Eventually the male line in the Hall family died and with the changes within the iron industry and the transition from charcoal to coke smelting, saw the Halls and the Cottons, withdraw from the iron trade after a century of involvement.
When Abraham Darby died in 1717 his production breakthrough had established an ascendency in the industry and he had agreed to purchase the Vale Royal furnace. The agreement was implemented by Thomas Baylies who formed a new company to exploit the opportunities; The Vale Royal Company.
It was The Vale Royal Company that built The Acton Forge in 1718.
Thomas Baylies (1687–1756), a Quaker, was born in Alvechurch, Worcester, and in 1706 he married the lovely Esther Sergeant (1687-1754) in Solihul. It was a smart move because Esther had a sister Mary who was married to Abraham Darby (1678–1717) ... and many said that it was Abraham and his Quaker mates from The Bristol Brass Company at Baptist Mills who grew the industrial revolution in England ...
But iron production was a more difficult business than brass and the difficulties were compounded by a shortage of charcoal. ... but the iron masters were having big problems ... culminating in disaster when the furnace at Coalbrookdale blew up ... the big breakthrough came in 1709 ...
In 1709 Darby took over the wrecked Coalbrookdale furnace and began the manufacture cast iron pots for the population masses in central facilities with economies of scale ... pots that changed the world ...
Abraham Darby's technical breakthrough at Coalbrookdale was threefold -
the use of 'coke' in blast furnaces. The traditional charcoal fuel was in short supply and 'coke' avoided the coal problem of troublesome sulphur contamination of the metal.
the 'blast' from water powered bellows enabled increased the scale of production and raised the furnaces temperatures for efficient production of some 10 tons per week of 'pig iron'.
the 'green' moist reusable sand & clay moulds for hollow casting of pots, complemented the scale with a patented process which lowered production costs ... Abraham's pots consumed less expensive iron ...
... this three pronged attack produced thinner lighter cheaper pots than hitherto ... just what the customers wanted ... what enterprise!
In 1714 Thomas joined his brother-in-law at Coalbrookdale in the exploitation of this gravy train. Abraham Darby renewed the lease of the Coalbrookdale Works and formed a partnership with John Chamberlain and Thomas. He lost interest in the brass works and concentrated on making iron.
When Abraham died in 1717, only 39 years old, it was Thomas Baylies who took up the the Coalbrookdale Company's expansion plans which included the purchase of the Vale Royal furnace in Cheshire.
In 1718 Thomas Baylies formed a new partnership, The Vale Royal Company, to operate the furnace. And to raise the necessary capital for the new venture he recruited three powerful partners -
Charles Cholmondeley was an established Cheshire landowner, resident at the old Cistercian Vale Royal Abbey which after the dissolution had been converted into a mansion by the Holcrofts and came into the Cholmondeley family in 1615.
Richard Turner of Pettywood, Middlewich was an entrepreneur involved with coal mining at Thatto Heath, St Helens. Turner persuaded his partners to build a second furnace at Sutton, near the St Helens coal ...
William Watts of Newton, Middlewich was an local attorney most remembered for representing those parties opposing the Weaver Navigation scheme.
John Langton has described some of the significant issues which impacted on the fortunes of the Vale Royal Company, and led to its eventual demise in 1737 when bar iron production in Cheshire almost halved from 490 to 290 tpa and imports of foreign pig iron surged -
The funding problem. Profits from Coalbrookdale had been reinvested in the business and were illiquid and injections of new 'landed capital' were needed from folk like Charles Cholmondeley, Richard Turner & William Watts.
The location problem. Why remote Vale Royal? 'Path dependency' was an explanation; John Turner of Stafford, Thomas Hall & his cousin William Cotton and the Foleys, the pioneers of the Cheshire Partnership came for charcoal and had already established a successful furnace location suitable for the situation in 1696 where charcoal from Delamere Forest was close at hand.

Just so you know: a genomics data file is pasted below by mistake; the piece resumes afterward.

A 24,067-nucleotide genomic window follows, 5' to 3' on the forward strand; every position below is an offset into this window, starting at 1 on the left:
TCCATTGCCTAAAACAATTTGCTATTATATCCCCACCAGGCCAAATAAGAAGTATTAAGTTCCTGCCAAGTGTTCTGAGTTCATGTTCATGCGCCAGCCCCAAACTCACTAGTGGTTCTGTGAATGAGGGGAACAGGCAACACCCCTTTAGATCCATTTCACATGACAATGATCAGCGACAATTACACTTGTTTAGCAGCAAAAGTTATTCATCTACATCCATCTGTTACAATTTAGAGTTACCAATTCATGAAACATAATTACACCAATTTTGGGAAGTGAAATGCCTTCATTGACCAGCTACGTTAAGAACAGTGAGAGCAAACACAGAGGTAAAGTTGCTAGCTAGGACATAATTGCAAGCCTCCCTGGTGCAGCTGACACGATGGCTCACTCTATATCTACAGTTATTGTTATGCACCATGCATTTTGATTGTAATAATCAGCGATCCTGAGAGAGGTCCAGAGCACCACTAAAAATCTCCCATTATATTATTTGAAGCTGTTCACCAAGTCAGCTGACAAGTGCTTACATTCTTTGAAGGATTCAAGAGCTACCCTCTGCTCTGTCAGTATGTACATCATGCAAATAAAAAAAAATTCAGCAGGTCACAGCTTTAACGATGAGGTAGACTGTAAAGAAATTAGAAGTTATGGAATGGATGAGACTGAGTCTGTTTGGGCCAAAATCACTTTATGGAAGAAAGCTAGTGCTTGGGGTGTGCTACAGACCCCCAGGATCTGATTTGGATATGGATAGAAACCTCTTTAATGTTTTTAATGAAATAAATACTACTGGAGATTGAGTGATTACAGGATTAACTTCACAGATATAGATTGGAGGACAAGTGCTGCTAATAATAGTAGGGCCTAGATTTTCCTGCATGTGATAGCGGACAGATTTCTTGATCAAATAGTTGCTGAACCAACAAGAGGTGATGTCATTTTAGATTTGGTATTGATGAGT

No doubt the location by the Pettypool Brook supplied some water power for the bellows. Furthermore the output of the new blast furnaces out paced the forges; more forges were needed and more locations adjacent to water power were needed.
Coalbrookdale success was based on coke and
Richard Turner had coal at St Helens.
The technology problem. The science was not understood, the ironmasters were flying by the seat of their pants, they trialled and errored. They discovered different ores or 'mines' produced different qualities of iron ... a blend of 'redmine' from Furness and 'iron stone' from Staffordshire produced better results ... which considerably complicated supply logistics.
The transport problem. Coastal shipping from Furness to Frodsham port, deplorable roads and no Weaver Navigation all added to costs. Rick Szostak described the transport problems in 1991. And William Albert also identified some solutions ... turnpike concessions for local interests.
The competition problem. Profits funded success. There were no bailouts, instead there was space for growth of the efficient. Economic growth resulted from diversity and the weeding out of the inefficient. The profits were in Coalbrookdale and new manufactures in Birmingham ...
Charles Cholmondeley was scathing about the debts that piled up ... in a letter in 1729 he wrote -
'The melancholy state of my affaires hath often turned my head & my resolution hath failed me, the fretting hath once or twice given me a fit of illness, to see myself bought into such unfortunate circumstances by the obstinacy of one man (Richard Turner) & being engaged with him in that unlucky partnership has lost me £10,000 besides other disadvantages'.
The furnace was probably never financially viable.
P W King wrote about the demise of The Vale Royal Company and noted -
'It was not Thomas Baylies's fault that the company collapsed in a mass of debt around 1735, their iron business was in too remote a place to be capable of profit'.
Thomas Baylies lived at Marton, near to the furnace, and not far from the Acton Forge but he left The Vale Royal Company and moved to Abernethy in 1729 where he built an iron works in the Highlands of Scotland for the York Buildings Company.
In 1737 Thomas Baylies followed a well trodden Quaker path to Massachusetts as the iron business in England collapsed in 1737.
He was first associated with Richard Clark & Co, Boston, Massachusetts.
Thomas died at Rhode Island in 1756 after establishing a successful iron business which was continued by his son Nicholas ... The Baylies Iron Works flourished on the Three Mile River in Taunton, Massachusetts ... Nicholas's son Hodjah was remembered for a great forging feat in 1797 ...
The Weaver Refining Company